- Western Australia: The National Party of Western Australia was in Coalition with the state Liberal government from 1993 to 2001 (see Hendy Cowan), but the Coalition was subsequently broken. In 2008, the Liberals, Nationals, and an independent MP formed the Government after the 2008 election, but this is not characterised as a "traditional coalition", with limited cabinet collective responsibility for National cabinet members. The Leader of the Liberals in Western Australia is Premier Colin Barnett and the Nationals Leader is Brendon Grylls. Tony Crook was elected as the WA Nationals candidate for the seat of O'Connor at the 2010 federal election. Although some reports initially counted Crook as a National MP, and thus part of the Coalition, Crook sits as a crossbencher.
- South Australia: The two parties merged to form the Liberal and Country League in 1932. This in turn joined the Liberal party in 1973, and a separate Country Party (later Nationals SA) emerged, which has only ever had two representatives: Peter Blacker from 1973 to 1993, and Karlene Maywald from 1997 to 2010. From 2004 to 2010, Maywald was a Minister in the Rann Labor Government, before losing her seat at the 2010 South Australian state election, thereby informally creating a coalition between the ALP and the National Party at South Australia's state level of government. The National Party, at the time, rejected the notion that it was in a coalition with Labor at the state level. State National Party President John Venus told journalists, "We (The Nationals) are not in coalition with the Labor Party, we aren't in coalition with the Liberals, we are definitely not in coalition with anyone. We stand alone in South Australia as an independent party." Flinders University political scientist Haydon Manning disagreed, saying that it is "churlish to describe the government as anything but a coalition". The party did not run candidates at the 2010 federal election.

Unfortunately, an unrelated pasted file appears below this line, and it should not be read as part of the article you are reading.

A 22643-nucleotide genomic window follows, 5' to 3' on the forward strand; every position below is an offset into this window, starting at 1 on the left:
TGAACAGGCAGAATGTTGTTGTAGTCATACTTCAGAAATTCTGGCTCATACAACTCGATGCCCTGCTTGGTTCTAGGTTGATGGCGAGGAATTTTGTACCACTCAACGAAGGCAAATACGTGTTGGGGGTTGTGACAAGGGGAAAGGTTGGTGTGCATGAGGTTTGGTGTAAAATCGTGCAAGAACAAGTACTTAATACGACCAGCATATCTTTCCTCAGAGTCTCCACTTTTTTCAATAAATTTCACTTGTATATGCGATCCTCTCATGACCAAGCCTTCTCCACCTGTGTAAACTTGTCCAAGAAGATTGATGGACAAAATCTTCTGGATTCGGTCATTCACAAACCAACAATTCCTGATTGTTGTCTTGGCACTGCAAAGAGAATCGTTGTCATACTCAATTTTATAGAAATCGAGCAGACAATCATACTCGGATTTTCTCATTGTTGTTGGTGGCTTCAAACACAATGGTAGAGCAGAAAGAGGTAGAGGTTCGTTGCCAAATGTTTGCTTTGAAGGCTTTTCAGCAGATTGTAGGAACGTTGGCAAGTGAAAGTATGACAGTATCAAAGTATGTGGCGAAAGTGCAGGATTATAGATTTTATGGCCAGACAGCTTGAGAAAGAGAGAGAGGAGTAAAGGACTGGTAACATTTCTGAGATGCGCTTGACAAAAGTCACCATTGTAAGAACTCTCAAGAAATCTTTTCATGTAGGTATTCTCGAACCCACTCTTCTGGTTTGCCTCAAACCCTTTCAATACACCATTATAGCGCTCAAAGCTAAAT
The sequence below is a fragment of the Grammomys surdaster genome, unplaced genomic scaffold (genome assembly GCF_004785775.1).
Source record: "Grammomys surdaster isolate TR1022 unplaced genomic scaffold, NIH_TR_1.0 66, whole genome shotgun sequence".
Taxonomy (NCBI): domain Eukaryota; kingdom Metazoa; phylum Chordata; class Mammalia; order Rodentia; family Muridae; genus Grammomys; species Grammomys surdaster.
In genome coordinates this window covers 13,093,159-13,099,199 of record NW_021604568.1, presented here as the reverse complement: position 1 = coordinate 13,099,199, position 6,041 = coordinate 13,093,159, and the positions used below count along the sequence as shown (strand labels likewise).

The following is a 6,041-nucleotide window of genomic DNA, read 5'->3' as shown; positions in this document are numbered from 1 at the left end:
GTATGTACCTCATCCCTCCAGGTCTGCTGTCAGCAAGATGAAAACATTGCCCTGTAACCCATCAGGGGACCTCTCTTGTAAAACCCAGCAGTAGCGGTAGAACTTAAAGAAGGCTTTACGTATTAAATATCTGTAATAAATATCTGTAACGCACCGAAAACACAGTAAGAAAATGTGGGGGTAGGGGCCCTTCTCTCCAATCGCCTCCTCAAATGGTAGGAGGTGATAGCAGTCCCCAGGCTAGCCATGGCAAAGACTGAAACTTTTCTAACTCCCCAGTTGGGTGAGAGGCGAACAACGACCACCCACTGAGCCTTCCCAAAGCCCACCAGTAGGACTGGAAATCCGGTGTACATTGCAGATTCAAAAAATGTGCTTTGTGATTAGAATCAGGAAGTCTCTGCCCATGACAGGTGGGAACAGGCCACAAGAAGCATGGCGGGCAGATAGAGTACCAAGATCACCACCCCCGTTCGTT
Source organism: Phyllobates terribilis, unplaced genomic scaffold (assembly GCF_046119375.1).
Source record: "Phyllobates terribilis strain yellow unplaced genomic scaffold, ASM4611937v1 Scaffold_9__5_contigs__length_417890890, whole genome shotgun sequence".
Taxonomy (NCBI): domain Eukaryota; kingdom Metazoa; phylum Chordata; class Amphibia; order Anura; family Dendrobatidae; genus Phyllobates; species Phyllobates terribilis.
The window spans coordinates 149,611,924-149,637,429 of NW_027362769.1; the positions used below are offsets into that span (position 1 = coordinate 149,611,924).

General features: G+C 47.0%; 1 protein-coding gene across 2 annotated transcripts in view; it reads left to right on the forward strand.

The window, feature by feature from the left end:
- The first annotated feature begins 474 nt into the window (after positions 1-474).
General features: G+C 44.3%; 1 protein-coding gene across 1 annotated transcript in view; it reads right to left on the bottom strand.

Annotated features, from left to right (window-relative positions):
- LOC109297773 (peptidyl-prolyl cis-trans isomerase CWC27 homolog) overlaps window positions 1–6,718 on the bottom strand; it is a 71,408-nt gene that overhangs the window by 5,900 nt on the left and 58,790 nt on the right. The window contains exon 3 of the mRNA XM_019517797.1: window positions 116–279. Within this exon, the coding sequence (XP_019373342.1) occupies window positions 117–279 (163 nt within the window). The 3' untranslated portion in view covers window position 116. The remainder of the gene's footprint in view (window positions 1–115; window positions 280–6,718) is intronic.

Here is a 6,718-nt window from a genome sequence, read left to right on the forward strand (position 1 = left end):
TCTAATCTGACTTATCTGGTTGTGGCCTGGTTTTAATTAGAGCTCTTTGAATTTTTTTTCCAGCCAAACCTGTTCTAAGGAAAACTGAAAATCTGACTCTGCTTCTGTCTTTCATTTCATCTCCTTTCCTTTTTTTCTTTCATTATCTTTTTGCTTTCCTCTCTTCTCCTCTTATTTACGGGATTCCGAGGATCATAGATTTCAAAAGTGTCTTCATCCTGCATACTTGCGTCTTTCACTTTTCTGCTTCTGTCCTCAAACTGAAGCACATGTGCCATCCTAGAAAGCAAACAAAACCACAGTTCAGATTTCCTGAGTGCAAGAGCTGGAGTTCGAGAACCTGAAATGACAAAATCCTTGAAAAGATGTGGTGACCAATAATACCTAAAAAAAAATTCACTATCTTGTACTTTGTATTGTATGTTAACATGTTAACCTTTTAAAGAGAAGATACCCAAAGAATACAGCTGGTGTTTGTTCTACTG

- Tasmania: The National Party is not affiliated in Tasmania, leaving the Liberal Party as the sole coalition member in the state.
- Australian Capital Territory: The National Party is not affiliated in the Australian Capital Territory, leaving the Liberal Party as the sole major non-Labor party in the territory.
- Northern Territory: The two parties' branches in Northern Territory merged in 1974, forming the Country Liberal Party. The CLP governed the Territory from 1974 to 2001, and won back power in 2012. The CLP retains full voting rights within the federal National Party, and has observer status with the federal Liberal Party. Federal CLP members are directed by the CLP whether to sit with the federal Liberals or Nationals. CLP Senator Nigel Scullion is the current deputy leader of the federal Nationals, and was the leader of the Nationals in the Senate until Barnaby Joyce took that position in September 2008. The CLP's lone member in the House of Representatives, Natasha Griggs, sits with the Liberals.
Coalition arrangements are facilitated by Australia's preferential voting systems which enable Liberals and Nationals to compete locally in "three-cornered-contests", with the Australian Labor Party (ALP), while exchanging preferences in elections. Such contests would weaken their prospects under first past the post voting. From time to time, friction is caused by the fact that the Liberal and National candidates are campaigning against each other, usually without undue long-term damage to the relationship.
Indeed, the whole point of introducing preferential voting was to allow safe spoiler-free three-cornered contests. It was a government of the forerunner to the modern Liberal party that introduced the legislation, following Labor's win at the 1918 Swan by-election where the conservative vote split. Two months later, a by-election held under preferential voting caused the initially leading ALP candidate to lose after some lower-placed candidates' preferences had been distributed.
As a result of variations on the preferential voting system used in every state and territory, the Coalition has been able to thrive, wherever both its member parties have both been active. The preferential voting system has allowed the Liberal and National parties to compete and cooperate at the same time. By contrast, a variation of the preferential system known as Optional Preferential Voting has proven a significant handicap to coalition co-operation in Queensland and New South Wales, because significant numbers of voters don't express all useful preferences.